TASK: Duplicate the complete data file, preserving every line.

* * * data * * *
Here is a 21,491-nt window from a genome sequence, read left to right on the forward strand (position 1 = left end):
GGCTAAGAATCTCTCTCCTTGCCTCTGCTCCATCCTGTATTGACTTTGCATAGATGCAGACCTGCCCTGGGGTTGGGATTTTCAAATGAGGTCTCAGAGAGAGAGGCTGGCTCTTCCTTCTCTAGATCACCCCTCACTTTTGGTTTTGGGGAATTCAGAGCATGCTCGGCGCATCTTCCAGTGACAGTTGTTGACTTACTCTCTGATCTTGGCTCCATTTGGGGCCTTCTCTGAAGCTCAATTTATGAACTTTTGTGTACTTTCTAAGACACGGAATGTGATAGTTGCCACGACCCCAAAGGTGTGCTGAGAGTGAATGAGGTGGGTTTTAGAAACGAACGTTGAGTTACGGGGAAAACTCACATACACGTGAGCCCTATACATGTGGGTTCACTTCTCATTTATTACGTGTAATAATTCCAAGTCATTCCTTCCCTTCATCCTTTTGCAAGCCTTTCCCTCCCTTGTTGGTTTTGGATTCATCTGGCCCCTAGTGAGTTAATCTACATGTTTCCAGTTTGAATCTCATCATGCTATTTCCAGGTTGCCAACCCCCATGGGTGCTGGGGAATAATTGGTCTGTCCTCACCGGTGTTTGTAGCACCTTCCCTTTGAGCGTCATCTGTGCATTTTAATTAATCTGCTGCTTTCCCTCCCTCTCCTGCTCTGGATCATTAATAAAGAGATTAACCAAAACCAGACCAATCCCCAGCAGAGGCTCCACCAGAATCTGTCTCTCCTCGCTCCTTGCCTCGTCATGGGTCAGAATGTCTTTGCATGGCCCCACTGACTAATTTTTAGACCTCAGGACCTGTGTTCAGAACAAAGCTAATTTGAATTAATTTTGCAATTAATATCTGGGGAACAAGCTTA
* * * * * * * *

Here is a 21,491-nt window from a genome sequence, read left to right on the forward strand (position 1 = left end):
GGCTAAGAATCTCTCTCCTTGCCTCTGCTCCATCCTGTATTGACTTTGCATAGATGCAGACCTGCCCTGGGGTTGGGATTTTCAAATGAGGTCTCAGAGAGAGAGGCTGGCTCTTCCTTCTCTAGATCACCCCTCACTTTTGGTTTTGGGGAATTCAGAGCATGCTCGGCGCATCTTCCAGTGACAGTTGTTGACTTACTCTCTGATCTTGGCTCCATTTGGGGCCTTCTCTGAAGCTCAATTTATGAACTTTTGTGTACTTTCTAAGACACGGAATGTGATAGTTGCCACGACCCCAAAGGTGTGCTGAGAGTGAATGAGGTGGGTTTTAGAAACGAACGTTGAGTTACGGGGAAAACTCACATACACGTGAGCCCTATACATGTGGGTTCACTTCTCATTTATTACGTGTAATAATTCCAAGTCATTCCTTCCCTTCATCCTTTTGCAAGCCTTTCCCTCCCTTGTTGGTTTTGGATTCATCTGGCCCCTAGTGAGTTAATCTACATGTTTCCAGTTTGAATCTCATCATGCTATTTCCAGGTTGCCAACCCCCATGGGTGCTGGGGAATAATTGGTCTGTCCTCACCGGTGTTTGTAGCACCTTCCCTTTGAGCGTCATCTGTGCATTTTAATTAATCTGCTGCTTTCCCTCCCTCTCCTGCTCTGGATCATTAATAAAGAGATTAACCAAAACCAGACCAATCCCCAGCAGAGGCTCCACCAGAATCTGTCTCTCCTCGCTCCTTGCCTCGTCATGGGTCAGAATGTCTTTGCATGGCCCCACTGACTAATTTTTAGACCTCAGGACCTGTGTTCAGAACAAAGCTAATTTGAATTAATTTTGCAATTAATATCTGGGGAACAAGCTTA